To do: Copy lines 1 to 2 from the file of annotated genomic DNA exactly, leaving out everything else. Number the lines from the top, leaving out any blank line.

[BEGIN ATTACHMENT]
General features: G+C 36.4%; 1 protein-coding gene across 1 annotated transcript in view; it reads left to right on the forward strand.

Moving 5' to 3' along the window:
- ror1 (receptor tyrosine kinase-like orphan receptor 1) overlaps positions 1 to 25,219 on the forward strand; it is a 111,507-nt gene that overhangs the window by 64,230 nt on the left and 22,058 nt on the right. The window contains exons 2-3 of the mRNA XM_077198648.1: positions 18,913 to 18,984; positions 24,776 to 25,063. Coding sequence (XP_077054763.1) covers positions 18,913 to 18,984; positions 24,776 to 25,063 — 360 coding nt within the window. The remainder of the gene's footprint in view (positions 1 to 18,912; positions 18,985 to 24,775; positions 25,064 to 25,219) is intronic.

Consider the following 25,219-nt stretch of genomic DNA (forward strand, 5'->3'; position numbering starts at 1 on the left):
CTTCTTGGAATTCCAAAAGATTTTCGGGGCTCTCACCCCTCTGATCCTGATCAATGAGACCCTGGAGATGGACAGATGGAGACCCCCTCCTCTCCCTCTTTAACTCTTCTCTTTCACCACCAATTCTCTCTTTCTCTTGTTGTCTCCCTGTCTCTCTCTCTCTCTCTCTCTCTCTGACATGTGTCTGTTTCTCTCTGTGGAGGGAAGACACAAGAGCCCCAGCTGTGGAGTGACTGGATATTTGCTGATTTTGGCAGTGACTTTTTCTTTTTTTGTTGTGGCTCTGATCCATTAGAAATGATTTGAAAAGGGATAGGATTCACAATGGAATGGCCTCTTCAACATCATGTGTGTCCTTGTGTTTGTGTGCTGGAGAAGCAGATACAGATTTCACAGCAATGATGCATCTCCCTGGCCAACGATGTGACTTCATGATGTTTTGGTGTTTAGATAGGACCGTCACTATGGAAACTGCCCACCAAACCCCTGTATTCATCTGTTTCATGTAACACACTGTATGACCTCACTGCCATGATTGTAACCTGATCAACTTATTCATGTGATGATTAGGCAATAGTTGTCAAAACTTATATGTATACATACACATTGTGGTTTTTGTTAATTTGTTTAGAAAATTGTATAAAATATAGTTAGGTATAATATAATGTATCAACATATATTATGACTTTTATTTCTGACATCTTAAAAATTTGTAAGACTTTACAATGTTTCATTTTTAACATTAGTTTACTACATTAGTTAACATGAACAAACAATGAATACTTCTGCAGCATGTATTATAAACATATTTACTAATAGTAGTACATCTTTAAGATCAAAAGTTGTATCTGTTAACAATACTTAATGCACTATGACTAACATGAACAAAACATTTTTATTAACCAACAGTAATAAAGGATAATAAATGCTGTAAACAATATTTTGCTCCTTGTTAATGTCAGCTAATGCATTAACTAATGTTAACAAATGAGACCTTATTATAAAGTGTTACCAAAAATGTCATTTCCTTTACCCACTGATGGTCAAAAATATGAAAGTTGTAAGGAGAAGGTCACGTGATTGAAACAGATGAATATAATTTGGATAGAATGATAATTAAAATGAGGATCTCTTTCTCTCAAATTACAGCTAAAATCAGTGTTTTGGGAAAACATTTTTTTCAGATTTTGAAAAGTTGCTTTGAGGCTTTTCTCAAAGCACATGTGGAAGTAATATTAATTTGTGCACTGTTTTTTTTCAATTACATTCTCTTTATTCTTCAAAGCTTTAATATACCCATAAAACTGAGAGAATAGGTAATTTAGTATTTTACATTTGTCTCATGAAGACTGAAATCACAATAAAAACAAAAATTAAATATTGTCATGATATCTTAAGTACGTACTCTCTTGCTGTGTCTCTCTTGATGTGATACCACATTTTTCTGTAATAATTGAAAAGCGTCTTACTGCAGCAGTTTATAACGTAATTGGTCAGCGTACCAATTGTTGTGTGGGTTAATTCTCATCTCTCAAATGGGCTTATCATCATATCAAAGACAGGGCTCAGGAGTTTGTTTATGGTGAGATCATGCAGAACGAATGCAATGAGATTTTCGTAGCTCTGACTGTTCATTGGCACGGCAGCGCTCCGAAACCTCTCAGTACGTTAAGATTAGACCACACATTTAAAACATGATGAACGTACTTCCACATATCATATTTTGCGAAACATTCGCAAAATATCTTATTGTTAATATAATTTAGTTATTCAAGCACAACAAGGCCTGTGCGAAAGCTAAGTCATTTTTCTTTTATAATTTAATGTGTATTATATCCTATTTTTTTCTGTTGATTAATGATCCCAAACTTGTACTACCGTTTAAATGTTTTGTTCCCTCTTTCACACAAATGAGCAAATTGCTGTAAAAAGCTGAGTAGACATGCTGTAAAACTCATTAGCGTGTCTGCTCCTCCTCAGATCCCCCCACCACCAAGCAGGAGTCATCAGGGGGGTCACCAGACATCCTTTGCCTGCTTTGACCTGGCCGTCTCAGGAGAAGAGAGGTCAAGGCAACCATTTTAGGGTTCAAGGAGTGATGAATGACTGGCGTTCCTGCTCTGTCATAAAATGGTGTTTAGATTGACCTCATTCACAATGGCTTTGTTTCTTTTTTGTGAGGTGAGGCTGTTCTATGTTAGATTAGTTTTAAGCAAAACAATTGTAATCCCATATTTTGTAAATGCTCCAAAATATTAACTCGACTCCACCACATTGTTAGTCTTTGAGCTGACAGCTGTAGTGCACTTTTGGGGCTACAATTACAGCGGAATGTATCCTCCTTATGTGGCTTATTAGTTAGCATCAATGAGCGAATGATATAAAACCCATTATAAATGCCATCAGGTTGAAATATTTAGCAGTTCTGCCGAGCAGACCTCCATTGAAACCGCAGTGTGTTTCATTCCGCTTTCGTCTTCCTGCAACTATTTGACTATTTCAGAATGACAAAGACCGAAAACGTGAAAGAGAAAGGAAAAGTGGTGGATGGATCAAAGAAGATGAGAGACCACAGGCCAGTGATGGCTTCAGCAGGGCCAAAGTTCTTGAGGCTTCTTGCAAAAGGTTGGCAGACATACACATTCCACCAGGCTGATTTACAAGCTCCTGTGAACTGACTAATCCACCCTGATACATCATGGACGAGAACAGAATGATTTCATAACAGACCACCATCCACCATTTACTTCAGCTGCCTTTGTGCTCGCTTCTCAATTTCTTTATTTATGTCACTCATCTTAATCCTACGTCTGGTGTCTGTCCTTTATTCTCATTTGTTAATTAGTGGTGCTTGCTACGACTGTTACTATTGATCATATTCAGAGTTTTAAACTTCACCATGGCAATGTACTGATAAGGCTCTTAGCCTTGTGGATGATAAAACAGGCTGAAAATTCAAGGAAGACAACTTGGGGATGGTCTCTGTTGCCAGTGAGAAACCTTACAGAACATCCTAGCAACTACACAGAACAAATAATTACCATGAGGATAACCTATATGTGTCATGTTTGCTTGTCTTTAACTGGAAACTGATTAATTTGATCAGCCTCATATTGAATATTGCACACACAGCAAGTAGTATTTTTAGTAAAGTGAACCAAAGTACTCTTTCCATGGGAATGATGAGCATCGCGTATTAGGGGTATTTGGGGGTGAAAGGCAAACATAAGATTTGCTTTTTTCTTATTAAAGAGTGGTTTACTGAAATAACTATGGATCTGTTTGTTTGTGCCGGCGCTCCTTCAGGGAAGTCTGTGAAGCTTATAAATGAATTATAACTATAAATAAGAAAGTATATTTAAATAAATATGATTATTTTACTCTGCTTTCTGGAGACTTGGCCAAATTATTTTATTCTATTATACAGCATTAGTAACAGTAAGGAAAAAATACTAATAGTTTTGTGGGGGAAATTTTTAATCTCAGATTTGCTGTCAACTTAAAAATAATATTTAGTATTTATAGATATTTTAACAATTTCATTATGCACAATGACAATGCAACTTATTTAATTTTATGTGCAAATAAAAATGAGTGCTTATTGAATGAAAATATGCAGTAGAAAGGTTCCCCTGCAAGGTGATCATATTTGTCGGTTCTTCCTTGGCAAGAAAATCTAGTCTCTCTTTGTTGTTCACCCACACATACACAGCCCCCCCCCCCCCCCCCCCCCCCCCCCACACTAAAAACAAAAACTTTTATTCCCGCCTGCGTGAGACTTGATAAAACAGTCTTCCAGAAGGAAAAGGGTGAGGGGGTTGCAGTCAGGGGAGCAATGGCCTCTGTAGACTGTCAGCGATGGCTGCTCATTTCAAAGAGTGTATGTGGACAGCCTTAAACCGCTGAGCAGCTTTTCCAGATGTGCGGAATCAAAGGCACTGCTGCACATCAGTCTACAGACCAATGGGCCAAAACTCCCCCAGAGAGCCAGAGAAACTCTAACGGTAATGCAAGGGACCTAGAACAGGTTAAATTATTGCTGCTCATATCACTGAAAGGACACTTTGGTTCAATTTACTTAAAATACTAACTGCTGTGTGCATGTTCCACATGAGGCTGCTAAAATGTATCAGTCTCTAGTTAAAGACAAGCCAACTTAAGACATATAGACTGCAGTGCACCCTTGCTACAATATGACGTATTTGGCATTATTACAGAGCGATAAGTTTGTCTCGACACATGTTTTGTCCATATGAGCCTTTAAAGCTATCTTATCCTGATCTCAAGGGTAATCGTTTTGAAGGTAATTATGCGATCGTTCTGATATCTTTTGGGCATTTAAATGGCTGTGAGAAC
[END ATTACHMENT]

General features: G+C 36.4%; 1 protein-coding gene across 1 annotated transcript in view; it reads left to right on the forward strand.

Moving 5' to 3' along the window: